The Illiterate Generation We Live In Today

In this generation, we have a big problem on our hands and they are computers and calculators. As technology booms with newly sophisticated gadgets and the decades go on by, I have noticed that people actually do not know the basic math skills and always resort to a calculator to find the answers or their mobile phones or the computer. Sometimes I see people struggling with basic words and words in general are spelled incorrectly. I know some of my blog posts have a few punctuation errors and everything I am guilty in that, and I am not talking about those who have a hard time learning, they are exempt from all this, but I am saying that the use of pens, paper, and everything is going, and I go to the stores like staples, and office supply stores and dollar stores that have pens, papers and everything and they still sit there and hardly touched. I mean where do we draw the line to all of this? at my time when in elementary school and before that we were never allowed a calculator during a test or when we are doing math in class and we would have to show our work and do everything the hard way and we succeeded. It was a great time where simplicity was at its best and people learned a lot better and kids learned proper ways of learning and doing math and doing grammar. Boy have times really changed. Children these days should be so lucky that they have the easy way out. It’s not a proper way to be educated. I know some children who do not even know how to hold a pencil and I know some children to teenagers who they’re penmanship is like 3 or 4 year old and it is such an extremely sad thing.

Nowadays its now all about text messaging, using calculators, and spell check on the computer, but there really is no effort and work being put in by people these days. Everything is so easy these days. Its sad. These children and these teenagers are our next generation and they are the ones will take over the world someday and its a pretty scary thought to think of the future as illiteracy will be on the rise and that education will not be the way it was and its starting out to be that way as decades go on and more sophisticated products come out to make people be more illiterate. It is all in the way of the school systems and what is brought into the schools. Before there was no such thing as typing up essays, and homework, everything was done by hand, and a lot more hours were spent on doing homework everyday, people did crafts, people did all kinds of things before the computers and all this stuff was invented.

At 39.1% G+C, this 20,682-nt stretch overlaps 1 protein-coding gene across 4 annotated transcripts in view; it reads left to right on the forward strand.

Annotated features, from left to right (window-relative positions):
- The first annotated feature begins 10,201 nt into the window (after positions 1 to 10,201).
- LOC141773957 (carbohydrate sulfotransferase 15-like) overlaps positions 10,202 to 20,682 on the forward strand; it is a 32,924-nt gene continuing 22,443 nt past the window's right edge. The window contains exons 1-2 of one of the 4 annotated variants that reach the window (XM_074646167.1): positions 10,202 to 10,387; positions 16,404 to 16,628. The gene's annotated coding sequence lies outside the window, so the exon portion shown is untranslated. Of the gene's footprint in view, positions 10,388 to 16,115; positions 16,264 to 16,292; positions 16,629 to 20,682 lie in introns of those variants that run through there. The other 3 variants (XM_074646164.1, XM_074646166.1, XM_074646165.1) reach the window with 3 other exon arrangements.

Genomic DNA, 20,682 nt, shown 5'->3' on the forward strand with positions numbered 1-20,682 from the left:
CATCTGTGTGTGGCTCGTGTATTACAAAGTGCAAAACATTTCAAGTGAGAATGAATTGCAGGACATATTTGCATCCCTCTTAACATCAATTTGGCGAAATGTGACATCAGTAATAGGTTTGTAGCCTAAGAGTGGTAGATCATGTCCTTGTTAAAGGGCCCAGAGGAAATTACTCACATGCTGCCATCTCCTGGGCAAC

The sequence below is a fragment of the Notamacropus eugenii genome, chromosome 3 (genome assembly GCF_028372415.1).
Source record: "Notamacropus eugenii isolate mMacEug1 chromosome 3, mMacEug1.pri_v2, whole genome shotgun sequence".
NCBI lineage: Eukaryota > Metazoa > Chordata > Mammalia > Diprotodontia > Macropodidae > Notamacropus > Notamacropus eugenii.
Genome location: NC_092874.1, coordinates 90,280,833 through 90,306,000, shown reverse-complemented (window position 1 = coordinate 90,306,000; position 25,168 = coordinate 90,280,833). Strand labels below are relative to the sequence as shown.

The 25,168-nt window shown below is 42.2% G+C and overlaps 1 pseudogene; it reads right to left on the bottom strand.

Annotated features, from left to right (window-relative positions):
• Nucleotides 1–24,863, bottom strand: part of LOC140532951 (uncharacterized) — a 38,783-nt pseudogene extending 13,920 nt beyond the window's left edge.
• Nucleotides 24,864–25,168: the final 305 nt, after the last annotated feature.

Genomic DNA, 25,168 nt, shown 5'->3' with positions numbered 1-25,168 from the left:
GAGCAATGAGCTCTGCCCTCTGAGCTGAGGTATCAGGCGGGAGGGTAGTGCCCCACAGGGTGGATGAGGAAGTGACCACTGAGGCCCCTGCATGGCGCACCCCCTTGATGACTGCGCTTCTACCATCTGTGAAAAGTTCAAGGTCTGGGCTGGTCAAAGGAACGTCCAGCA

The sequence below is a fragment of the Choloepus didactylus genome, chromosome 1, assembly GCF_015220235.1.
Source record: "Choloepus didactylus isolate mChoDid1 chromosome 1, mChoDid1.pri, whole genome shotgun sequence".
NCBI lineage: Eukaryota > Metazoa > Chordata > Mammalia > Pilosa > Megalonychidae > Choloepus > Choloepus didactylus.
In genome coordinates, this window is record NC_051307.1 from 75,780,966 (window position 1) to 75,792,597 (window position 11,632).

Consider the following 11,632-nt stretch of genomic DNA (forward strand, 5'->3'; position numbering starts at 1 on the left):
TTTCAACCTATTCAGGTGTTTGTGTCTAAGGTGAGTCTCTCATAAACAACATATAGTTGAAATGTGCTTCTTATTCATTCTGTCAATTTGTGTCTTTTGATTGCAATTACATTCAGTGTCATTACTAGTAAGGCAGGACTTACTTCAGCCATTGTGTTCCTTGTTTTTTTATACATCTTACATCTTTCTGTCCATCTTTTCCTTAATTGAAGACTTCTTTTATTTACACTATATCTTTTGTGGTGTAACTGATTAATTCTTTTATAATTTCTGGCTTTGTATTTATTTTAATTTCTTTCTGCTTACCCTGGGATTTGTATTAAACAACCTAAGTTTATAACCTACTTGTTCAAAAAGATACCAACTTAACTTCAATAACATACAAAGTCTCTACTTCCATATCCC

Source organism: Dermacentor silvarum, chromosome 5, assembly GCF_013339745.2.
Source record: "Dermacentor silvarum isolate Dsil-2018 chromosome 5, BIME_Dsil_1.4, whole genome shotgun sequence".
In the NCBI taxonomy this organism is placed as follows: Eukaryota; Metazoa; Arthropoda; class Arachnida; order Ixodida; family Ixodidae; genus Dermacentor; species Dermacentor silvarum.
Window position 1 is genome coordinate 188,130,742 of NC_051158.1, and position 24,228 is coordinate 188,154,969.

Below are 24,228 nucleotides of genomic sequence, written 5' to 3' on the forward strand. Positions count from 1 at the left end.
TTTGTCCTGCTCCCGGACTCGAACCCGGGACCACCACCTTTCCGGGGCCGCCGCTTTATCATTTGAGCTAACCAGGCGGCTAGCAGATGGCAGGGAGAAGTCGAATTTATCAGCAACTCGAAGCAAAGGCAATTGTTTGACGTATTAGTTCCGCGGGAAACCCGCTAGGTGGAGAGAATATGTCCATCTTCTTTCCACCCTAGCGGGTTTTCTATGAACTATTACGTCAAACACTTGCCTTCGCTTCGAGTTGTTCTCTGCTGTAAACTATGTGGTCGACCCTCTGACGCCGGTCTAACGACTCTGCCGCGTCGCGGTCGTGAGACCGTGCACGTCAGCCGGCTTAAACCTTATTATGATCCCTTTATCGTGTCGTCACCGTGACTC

Again this does not apply to everyone. I am saying all this in a general perspective and my opinions and thoughts on this situation. I know our lives have become easier and technology took over, but it is always special to actually sit down and take time to write a paragraph or write something down and write personal letters, and just write an essay or two about your day about your experiences, like a diary. It is imperative that these things be taught and I know schools have people write with pencil and everything, but the whole purpose of children, teens and adults go to school is to learn properly, to learn how to write well, to learn to appreciate the art of learning and to strengthen future, because if in our future decades and generation we see more illiterate people, then this is going to become a huge problem than it already is.

I also find many errors in professional newspapers, ads, signs, in grocery stores, and everything. I catch onto it. Its sad.

Know your limit when it comes to technology. Yes computers and calculators are fine tools and they  are incredible with communication with family and friends, and researching about places, animals, things, subjects, society, but that should be the limit. take it to the limit and the rest try to learn it on your own. again this does not apply to those who have a hard time. All the best to you all.

35 thoughts on “The Illiterate Generation We Live In Today

  1. Tru-Luv Rabbitry says:

    Technology is nothing but a tool. We should not be dependent on it so much until it cripples us. Like any other tool in this modern world, it can be used to make or break. I have seen a lot of damage this technology can make to mankind. We no longer have “quality” time spent with family due to addiction to the technology. I totally agree with you and feels happy that somewhere out there, there is someone also feeling the toll technology has taken on mankind.